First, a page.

Well, except for being overworked, Kirk thought, gazing absently at the stars coursing by on the main viewscreen, passing at a leisurely warp four. Undoubtedly one of the constants in McCoy's reports -- Bones loved to point out that the captain of the Enterprise needed to schedule himself a real vacation, or something dramatic and terrible might happen. Kirk liked to point out in turn that the ship's chief medical officer hadn't taken one in just as long, but Bones somehow managed to avoid hearing that part. The man was as stubborn as stubborn got.

Kirk smiled, just a little; one had to admire his tenacity, anyway. The science conference might allow both of them a break, at least for a couple of days; the main theme was to be the Federation's development of alternative power sources, much better suited to Spock or Scotty's area of interest than either of their own. Even at warp four they'd arrive a half day early, and technically, there would be nothing they had to do...however Bones felt about it, Kirk knew that a change of scenery would do him some good, not to mention a few reunions he was looking forward to -- he wasn't sure about Commodore Mendez, but thought that Bob Wesley's ship was in the sector, and had heard that Gage Darres was assigned to M-20. It would be nice to see a few familiar faces --

"Captain, I'm picking up a signal from a Federation ship..."

Behind him, Lieutenant Uhura's voice was as cool and collected as always, but with a thread of tension that snapped Kirk out of his meandering reverie.

"'s the automated distress call of the U.S.S. Sphinx, condition red, disaster status," Uhura said, and Kirk was on his feet. At his station, Spock's hands were already moving, adjusting the ship's sensors to seek out the vessel.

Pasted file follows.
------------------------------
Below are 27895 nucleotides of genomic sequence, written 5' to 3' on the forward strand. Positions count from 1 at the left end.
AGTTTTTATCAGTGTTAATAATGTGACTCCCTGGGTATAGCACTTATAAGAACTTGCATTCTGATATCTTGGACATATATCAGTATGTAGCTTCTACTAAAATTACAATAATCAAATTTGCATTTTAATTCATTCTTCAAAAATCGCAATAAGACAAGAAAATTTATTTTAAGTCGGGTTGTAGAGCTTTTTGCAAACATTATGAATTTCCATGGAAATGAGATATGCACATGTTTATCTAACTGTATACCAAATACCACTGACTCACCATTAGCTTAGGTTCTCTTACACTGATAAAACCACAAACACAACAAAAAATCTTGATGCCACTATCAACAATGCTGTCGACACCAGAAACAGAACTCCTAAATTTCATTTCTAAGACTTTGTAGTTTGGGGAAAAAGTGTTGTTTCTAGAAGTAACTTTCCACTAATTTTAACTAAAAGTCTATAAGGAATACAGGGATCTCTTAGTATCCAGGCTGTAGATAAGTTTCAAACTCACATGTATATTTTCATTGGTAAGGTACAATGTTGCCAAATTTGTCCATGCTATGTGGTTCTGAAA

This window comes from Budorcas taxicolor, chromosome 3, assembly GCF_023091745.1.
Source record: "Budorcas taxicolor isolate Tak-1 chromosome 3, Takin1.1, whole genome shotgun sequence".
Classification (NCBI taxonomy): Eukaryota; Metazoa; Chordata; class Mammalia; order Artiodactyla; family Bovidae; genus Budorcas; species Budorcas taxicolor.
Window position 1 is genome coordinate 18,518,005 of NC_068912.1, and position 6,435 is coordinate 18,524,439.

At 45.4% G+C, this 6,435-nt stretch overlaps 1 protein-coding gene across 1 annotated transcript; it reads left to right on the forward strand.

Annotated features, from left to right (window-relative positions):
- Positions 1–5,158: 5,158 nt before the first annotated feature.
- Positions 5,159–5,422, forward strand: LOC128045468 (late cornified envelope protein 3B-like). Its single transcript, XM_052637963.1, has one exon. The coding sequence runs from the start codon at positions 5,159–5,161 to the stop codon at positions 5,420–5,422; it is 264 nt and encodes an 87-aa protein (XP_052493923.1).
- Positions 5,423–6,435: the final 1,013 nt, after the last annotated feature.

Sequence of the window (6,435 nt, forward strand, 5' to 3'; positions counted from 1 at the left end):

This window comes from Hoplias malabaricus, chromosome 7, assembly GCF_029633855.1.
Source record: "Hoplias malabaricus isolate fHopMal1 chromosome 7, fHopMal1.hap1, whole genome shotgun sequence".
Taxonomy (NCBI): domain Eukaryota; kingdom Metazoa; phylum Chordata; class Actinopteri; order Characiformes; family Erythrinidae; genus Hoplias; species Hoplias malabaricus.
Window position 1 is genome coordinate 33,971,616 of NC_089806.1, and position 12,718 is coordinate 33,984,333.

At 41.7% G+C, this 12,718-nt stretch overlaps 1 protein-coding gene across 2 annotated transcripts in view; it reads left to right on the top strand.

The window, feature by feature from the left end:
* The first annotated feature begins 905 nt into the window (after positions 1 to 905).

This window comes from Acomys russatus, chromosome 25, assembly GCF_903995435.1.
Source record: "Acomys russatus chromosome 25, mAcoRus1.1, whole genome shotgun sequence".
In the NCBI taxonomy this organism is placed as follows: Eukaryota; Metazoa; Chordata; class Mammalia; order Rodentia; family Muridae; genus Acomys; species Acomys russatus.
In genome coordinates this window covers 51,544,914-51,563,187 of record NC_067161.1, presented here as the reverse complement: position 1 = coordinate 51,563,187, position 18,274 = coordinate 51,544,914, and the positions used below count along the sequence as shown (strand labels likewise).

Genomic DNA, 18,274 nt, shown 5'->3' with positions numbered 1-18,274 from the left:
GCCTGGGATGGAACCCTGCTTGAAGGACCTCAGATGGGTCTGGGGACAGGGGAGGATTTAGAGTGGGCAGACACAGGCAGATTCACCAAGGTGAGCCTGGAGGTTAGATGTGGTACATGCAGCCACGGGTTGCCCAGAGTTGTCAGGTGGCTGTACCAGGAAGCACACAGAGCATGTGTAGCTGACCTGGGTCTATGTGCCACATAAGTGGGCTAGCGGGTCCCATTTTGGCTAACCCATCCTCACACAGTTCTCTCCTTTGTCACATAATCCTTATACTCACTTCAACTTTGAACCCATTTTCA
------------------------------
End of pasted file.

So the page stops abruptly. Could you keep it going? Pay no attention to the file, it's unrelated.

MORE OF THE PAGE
The automated disaster signal only kicked in when there was no one to stop it from kicking in. Kirk quickly ran through the most likely possibilities as Uhura accessed stats, not liking any of them -- Plague. Hostile takeover. Antimatter breach. Another damned planet killer...

"U.S.S. Sphinx, Centaurus-class starship, Captain Jack Casden commanding," Uhura said.

"How many aboard?" Kirk asked, unable to deny a small measure of relief. Centaurus vessels were primarily used for either scout or ambassadorial transport, occasionally as scientific surveyors, though not as processors; they were built for speed, and were among the smallest of the Federation's warp-capable ships. A Centaurus-class couldn't carry more than a hundred people.

"Crew list is thirty-seven, sir."

"Speed and bearing?" Kirk asked, stepping forward to look over Sulu's shoulder.

"It's traveling at...warp seven, from the Lantaru sector," Sulu said. "Headed 221 mark 35."

Damn. It was more or less aimed at a cluster of Federation civilian colonies in the Ramatis system, less than an hour away at that speed.

"Can you open a channel?" Kirk asked, turning to look at Uhura. She held her earpiece in place with one hand, deftly manipulating her station's receptors with the other.

"Negative, sir. Subspace arrays aren't receiving."

Bent over his station, Spock read off information from his console. "I'm picking up evidence of expelled warp plasma and debris trailing behind the ship." Spock straightened, turning to face him. "Captain, the Sphinx is in an increasing acceleration pattern. It is now traveling at warp eight, and will reach warp nine in three minutes, twenty-two seconds at its current rate of increase."

The Centaurus-class was made to be fast, but not that fast. She was damaged and dangerously out of control. Without knowing the status of the crew, they couldn't afford to risk damaging the ship any further -- but they also couldn't let it get much closer to the heavily populated Ramatis system. She'd blow up before she reached it, but God only knew what was on board.